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Come Rain or Come Shine (1946)

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Origin and Chart Information
“A reconstructed full-score recording of St. Louis Woman has become available as a result of the Manhattan City Center Theater Encores! Series.”

- JW

AKACome Rain or Shine
Rank 51
Music Harold Arlen
Lyrics Johnny Mercer

“Come Rain or Come Shine” was introduced by Ruby Hill and Harold Nicholas in the Broadway musical St. Louis Woman. Set in St. Louis in 1898, the story revolved around Della Green (Hill), a woman who wants out of her relationship with bar owner Biglow Brown (Rex Ingram) when she falls for Li’l Augie, (Nicholas), a jockey on a winning streak. The show opened on March 30, 1946, at the Martin Beck Theatre to lackluster reviews and attendance and closed after only 113 performances.


More on Ruby Hill at JazzBiographies.com

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St. Louis Woman was beset with problems before it even opened. Songwriter Harold Arlen and lyricist Yip Harburg had just scored two successes with Metro Goldwyn Mayer’s Wizard of Oz, for which they won an Academy Award for Best Song, and the long-running Broadway musical, Bloomer Girl (1944). Profiting from stakes in both productions, MGM was eager to back Arlen’s St. Louis Woman, an all-black show based on Arna Bontemps’ first published novel, God Sends Sunday (1931). MGM was further willing to provide Lena Horne as the leading lady, and Johnny Mercer signed on to write the lyrics. Lightning did not strike again. Author and critic Steven Suskin, in Playbill Online, comments,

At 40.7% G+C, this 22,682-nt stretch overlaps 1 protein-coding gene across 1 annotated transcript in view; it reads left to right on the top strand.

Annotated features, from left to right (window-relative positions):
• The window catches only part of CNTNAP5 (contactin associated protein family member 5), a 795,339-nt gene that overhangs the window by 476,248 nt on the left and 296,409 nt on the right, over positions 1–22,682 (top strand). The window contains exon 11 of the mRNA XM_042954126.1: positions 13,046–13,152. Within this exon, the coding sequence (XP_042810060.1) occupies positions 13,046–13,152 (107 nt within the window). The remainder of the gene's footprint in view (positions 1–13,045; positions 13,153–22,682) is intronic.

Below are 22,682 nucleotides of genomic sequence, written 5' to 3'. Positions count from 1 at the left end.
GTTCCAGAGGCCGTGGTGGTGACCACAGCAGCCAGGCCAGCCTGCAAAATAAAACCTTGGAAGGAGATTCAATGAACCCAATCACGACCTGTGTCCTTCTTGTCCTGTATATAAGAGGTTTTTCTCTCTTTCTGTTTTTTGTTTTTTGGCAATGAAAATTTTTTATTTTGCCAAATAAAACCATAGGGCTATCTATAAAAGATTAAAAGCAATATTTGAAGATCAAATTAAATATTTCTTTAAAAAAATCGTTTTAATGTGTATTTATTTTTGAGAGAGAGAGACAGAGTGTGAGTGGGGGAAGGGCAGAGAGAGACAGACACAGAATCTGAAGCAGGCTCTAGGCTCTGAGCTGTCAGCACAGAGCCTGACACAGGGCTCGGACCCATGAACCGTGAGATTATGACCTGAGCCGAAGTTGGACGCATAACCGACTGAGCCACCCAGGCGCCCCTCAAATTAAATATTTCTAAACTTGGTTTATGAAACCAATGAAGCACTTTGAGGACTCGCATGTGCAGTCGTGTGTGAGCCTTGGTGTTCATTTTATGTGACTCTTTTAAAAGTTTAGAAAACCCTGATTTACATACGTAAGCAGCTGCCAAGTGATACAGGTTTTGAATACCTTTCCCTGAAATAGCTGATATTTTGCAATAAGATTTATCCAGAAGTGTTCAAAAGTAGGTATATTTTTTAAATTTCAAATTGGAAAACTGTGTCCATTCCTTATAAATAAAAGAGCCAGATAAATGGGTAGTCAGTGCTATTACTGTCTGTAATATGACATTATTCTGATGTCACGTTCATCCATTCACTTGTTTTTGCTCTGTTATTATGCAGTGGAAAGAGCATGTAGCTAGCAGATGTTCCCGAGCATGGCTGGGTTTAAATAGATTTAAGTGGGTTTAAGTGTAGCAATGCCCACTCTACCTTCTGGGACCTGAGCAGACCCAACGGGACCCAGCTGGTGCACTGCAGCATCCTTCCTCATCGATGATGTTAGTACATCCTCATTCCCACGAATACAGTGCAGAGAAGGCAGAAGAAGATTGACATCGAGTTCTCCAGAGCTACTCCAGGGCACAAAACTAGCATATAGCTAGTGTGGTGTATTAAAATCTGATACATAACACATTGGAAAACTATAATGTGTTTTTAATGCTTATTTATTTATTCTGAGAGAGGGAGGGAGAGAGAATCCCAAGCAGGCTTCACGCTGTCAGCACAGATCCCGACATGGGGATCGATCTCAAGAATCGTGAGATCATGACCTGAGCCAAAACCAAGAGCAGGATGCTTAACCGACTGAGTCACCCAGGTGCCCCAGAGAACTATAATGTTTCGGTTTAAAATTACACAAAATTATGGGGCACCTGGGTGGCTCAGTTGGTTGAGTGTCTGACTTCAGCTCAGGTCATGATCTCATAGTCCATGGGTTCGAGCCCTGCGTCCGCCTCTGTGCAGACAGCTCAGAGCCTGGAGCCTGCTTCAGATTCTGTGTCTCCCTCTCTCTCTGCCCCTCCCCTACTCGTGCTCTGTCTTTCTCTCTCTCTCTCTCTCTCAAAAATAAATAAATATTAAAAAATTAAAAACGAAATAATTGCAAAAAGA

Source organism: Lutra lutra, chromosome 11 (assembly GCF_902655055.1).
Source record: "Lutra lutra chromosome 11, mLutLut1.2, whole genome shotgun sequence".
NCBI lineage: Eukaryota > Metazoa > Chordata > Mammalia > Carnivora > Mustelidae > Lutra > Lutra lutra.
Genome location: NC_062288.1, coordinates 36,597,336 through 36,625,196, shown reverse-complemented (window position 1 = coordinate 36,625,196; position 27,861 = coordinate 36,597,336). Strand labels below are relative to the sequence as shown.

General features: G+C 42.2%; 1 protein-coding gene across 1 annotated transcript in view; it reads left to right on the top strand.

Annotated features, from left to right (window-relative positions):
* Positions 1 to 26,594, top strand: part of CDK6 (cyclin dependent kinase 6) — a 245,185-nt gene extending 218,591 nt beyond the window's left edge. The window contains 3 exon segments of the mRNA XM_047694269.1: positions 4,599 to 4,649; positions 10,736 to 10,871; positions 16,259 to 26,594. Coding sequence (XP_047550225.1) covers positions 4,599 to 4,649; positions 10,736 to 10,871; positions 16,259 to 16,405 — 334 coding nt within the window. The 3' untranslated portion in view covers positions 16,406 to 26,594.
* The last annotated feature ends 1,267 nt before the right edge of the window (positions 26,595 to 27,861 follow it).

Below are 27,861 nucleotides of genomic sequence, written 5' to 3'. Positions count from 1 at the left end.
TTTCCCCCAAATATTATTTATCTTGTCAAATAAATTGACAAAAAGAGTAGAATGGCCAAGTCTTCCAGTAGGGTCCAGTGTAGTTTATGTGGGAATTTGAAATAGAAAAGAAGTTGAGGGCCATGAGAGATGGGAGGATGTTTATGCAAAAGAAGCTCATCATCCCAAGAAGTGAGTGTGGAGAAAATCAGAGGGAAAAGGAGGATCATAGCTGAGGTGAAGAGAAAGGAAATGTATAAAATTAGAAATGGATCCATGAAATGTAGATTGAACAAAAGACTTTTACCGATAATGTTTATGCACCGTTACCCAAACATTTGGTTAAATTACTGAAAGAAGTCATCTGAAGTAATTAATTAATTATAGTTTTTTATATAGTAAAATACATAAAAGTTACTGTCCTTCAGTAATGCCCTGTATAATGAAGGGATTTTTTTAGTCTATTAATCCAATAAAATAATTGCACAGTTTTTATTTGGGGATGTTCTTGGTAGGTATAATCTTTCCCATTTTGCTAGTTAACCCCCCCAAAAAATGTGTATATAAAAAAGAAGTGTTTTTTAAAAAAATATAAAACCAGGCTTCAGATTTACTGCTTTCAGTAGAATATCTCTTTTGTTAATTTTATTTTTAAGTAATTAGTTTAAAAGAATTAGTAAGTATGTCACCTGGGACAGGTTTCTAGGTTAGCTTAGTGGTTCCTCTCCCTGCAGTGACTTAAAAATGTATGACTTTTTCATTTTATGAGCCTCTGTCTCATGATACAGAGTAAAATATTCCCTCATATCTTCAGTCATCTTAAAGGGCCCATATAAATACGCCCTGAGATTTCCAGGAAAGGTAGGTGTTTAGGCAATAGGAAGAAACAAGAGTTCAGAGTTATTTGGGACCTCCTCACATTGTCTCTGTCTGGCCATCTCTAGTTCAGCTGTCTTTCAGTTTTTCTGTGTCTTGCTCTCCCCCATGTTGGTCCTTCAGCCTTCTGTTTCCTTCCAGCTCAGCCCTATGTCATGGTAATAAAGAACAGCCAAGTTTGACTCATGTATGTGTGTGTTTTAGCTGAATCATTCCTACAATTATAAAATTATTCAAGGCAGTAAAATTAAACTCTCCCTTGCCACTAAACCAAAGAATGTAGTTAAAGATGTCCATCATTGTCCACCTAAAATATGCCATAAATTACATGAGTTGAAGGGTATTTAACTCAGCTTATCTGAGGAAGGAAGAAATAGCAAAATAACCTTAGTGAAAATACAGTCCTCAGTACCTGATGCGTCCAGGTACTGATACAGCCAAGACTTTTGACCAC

Trouble arose before they even got out of the gate. The NAACP denounced the show for “offering roles that detract from the dignity of our race.” Horne withdrew, announcing that St. Louis Woman sets the Negro back one hundred years.”

Additional setbacks followed, including the death of the co-librettist and the dismissals of various cast and crewmembers.

In spite of its problems, St. Louis Woman did have the Arlen/Mercer score going for it. Pearl Bailey, in her extraordinary Broadway debut, sang the show-stopping “Legalize My Name” and “It’s A Woman’s Prerogative,” winning the Donaldson Award as the best newcomer of the year. Also included in the score were, “Any Place I Hang My Hat Is Home,” “Ridin’ on the Moon,” “And I Had Myself a True Love,” and of course, the jazz standard, “Come Rain or Come Shine.”

“Come Rain or Come Shine” became a modest hit during the show’s run, making the pop charts with a Margaret Whiting (Paul Weston and His Orchestra) recording rising to number seventeen, and, shortly after, a Helen Forrest and Dick Haymes recording rising to number twenty-three.


Chart information used by permission from
Joel Whitburn's Pop Memories 1890-1954

More on Harold Arlen at JazzBiographies.com

More on Johnny Mercer at JazzBiographies.com

In Max Wilk’s They’re Playing Our Song: Conversations With America’s Classic Songwriters, Johnny Mercer is quoted as saying that finding the right mood for a song is the luckiest thing that can happen to a lyric-writer. Mercer goes on to characterize “Come Rain or Come Shine” as “a really simple way of saying ‘I love you’ ...the way a guy in a saloon would feel it.”

On the S. A. (Samuel Arlen) Music website for Harold Arlen, the lyrics are discussed further.

Harold played the tune for Johnny, the lyricist liked it and even came up with a fitting opening line, “I’m gonna love you, like nobody’s loved you,” after which he paused for a moment. Into the brief silence Arlen jokingly injected, “Come hell or high water...,” to which Mercer reacted by saying, “Of course, why didn’t I think of that - ‘Come rain or come shine.’”.